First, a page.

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Stick Figures - The Danger of Playing the Numbers Game With Trees

What's the difference between a tree and a tree?

Potentially a lot. Let me illustrate.

Meet Greta*. Greta is a Beech tree nestled in a patch of woodland on the steep slope of Borough Hill in Leicestershire. Greta's trunk has a girth of about 4 metres, and she stands 30m tall with branches reaching out several metres in all directions. She qualifies as a 'veteran tree' not only because of her age but because her huge frame has developed fissures and hollows that provide ideal habitats for birds, mammals and insects.

Greta provides habitat and food for a family of bats, a little owl, more than 100 species of insects, 200 types of lichen and algae, and several rare species of fungi. Each year she absorbs 16kg of carbon dioxide from the atmosphere. When Greta finally dies she will leave a rich legacy to the landscape as her massive frame gradually rots back into the soil, providing habitat and food for a host of other important insects, plants, algae and fungi as she does so.

Compare Greta with Rowan. I love Rowan - she has a special significance for me as I planted her to mark one month since the birth of my daughter of that name. Perhaps when my daughter has a family of her own she will be able to visit this tree, and it will be big enough to picnic under, or to provide berries for jelly.

But perhaps not. I am realistic, and many things could happen to Rowan in the next few years while she is still a vulnerable sapling. A drought or flood could finish her off before she becomes big enough to cope with harsh conditions. A deer could trot past and chew her to oblivion. Even if Rowan does make it to maturity, when my grandchildren rest under her canopy in 50 years time she will still be providing a fraction of the benefits to the landscape that Greta does already. There will be no hollows for bats or owls, no rotting wood to support insects and fungi, and the amount of carbon dioxide she takes in from the air will be trivial in comparison to Greta.

Both trees are important. Indeed, without newly planted trees like Rowan we will not have the Gretas of the future. They are not the same, however. The names I have given them here reflects that they are unique personalities at different stages of long and complex lives.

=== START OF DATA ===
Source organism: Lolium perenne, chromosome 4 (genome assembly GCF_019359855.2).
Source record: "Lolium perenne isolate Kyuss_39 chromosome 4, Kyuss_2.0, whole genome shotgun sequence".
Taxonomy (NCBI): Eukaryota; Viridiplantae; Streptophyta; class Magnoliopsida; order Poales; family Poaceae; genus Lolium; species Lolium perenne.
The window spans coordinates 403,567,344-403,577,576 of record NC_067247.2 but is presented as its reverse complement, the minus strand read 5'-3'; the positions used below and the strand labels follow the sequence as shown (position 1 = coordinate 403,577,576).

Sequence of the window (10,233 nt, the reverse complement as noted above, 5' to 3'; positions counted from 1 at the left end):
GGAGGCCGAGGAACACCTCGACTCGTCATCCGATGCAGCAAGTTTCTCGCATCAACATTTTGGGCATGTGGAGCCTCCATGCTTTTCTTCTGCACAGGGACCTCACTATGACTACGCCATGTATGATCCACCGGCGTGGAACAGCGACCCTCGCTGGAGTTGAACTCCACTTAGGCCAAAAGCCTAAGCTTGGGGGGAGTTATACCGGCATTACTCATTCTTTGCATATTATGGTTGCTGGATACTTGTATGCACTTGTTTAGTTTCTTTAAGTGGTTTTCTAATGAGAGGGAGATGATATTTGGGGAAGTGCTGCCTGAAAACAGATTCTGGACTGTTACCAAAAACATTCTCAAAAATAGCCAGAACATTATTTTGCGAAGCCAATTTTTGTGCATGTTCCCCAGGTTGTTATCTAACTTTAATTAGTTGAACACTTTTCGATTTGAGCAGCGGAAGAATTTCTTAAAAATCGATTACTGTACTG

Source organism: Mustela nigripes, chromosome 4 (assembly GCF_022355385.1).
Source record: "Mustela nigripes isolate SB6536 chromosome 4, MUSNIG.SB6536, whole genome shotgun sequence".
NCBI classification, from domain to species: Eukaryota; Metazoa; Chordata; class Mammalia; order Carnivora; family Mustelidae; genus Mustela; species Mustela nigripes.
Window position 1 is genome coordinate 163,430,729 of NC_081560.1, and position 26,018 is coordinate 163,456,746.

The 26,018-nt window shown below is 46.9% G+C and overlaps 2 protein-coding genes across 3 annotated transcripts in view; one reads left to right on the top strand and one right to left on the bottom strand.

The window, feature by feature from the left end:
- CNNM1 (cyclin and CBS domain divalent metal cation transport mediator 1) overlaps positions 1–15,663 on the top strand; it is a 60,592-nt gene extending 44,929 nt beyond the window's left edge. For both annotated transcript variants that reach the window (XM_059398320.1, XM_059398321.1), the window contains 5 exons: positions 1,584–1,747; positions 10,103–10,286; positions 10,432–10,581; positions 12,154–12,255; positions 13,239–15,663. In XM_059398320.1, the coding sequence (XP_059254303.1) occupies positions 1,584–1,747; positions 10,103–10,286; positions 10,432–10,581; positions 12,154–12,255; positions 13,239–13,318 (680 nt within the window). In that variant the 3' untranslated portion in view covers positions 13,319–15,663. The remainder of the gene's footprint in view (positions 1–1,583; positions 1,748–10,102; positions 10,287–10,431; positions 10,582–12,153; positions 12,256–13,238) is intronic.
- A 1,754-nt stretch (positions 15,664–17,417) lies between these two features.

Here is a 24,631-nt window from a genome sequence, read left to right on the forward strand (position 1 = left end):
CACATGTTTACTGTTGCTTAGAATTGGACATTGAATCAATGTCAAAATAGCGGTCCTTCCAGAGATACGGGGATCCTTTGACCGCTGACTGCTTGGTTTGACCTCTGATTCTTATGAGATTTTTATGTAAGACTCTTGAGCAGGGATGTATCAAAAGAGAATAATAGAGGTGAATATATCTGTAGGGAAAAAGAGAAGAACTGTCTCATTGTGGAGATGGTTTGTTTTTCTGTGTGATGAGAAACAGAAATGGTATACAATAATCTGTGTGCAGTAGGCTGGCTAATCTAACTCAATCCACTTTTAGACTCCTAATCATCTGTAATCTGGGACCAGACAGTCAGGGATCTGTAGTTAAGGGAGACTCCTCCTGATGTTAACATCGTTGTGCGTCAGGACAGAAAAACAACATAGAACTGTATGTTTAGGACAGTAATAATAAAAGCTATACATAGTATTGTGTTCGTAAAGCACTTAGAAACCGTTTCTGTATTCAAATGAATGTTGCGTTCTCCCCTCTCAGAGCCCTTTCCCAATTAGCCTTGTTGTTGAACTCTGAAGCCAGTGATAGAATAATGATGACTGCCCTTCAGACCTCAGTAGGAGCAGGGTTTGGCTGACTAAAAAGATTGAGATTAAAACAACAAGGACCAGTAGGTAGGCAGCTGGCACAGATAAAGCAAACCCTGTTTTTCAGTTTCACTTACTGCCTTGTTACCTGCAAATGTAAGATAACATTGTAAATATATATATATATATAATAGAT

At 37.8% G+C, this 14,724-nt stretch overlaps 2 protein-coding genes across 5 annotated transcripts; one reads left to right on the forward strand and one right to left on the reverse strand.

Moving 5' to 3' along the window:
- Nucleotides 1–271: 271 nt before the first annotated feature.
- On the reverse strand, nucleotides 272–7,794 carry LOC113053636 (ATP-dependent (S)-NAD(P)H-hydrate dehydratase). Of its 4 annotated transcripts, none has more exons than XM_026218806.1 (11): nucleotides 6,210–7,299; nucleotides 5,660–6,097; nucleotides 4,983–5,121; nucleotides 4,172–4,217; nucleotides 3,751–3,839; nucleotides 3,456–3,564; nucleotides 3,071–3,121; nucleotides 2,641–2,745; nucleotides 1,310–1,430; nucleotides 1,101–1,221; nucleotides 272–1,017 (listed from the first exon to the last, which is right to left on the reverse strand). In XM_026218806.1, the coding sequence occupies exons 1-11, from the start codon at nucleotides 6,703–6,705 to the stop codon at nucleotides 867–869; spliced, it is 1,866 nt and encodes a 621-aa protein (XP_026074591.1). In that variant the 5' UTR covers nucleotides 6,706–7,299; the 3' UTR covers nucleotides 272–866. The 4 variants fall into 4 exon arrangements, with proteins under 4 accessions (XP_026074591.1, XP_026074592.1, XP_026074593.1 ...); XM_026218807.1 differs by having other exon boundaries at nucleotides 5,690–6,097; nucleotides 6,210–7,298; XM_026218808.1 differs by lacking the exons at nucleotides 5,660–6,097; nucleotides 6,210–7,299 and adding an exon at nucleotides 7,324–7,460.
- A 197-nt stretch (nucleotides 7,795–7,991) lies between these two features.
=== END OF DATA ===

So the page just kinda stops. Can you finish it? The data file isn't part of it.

In policy and planning documents, however, they are both just 'trees'. That is all. And this is dangerous.

Government planting figures may sound encouraging and paint a rosy picture of the future of the UK's trees and woods, but figures can be very misleading. Even if the number of trees felled is taken off to create a figure for net increase in trees, it counts each tree equally whether it is a Greta or a Rowan. Trees whose loss is noted as a 'felling' are likely to be mature trees. Newly planted trees are no replacement for these - even in greater numbers. They simply cannot provide the same benefits to society, and will not for decades.

Furthermore, the figures do not tell the full story. Where are these new trees being planted? Who if anyone will monitor them and ensure they survive through their vulnerable early years?

This is why we should also be wary of compensation planting figures for trees and woods lost due to development. If 500 trees are planted on a motorway verge as compensation for even a small patch of woodland that was a refuge for wildlife and a playground for local children, those benefits have not been replaced. A tree becomes more than just a tree with age, and a wood is more than the sum of the trees it contains. Figures on a balance sheet simply can't tell that story.

The Woodland Trust believes that ancient woodland cannot be replaced, nor its benefits recreated in any meaningful way. The same could be said of any woods or trees that have value to people not simply because they are trees, but because of the trees they are. Planting new trees does not make up for felling those that we have, whose roots reach into our landscape, our lives and our history.

If we want the culture to change and the true value of trees to be recognised we need to speak up for the trees in our lives and challenge the status quo. Add your voice to the call for a Charter for Trees, Woods and People by sharing a story of a tree or wood that has a special meaning to you at

*Names have been changed. Or made up.

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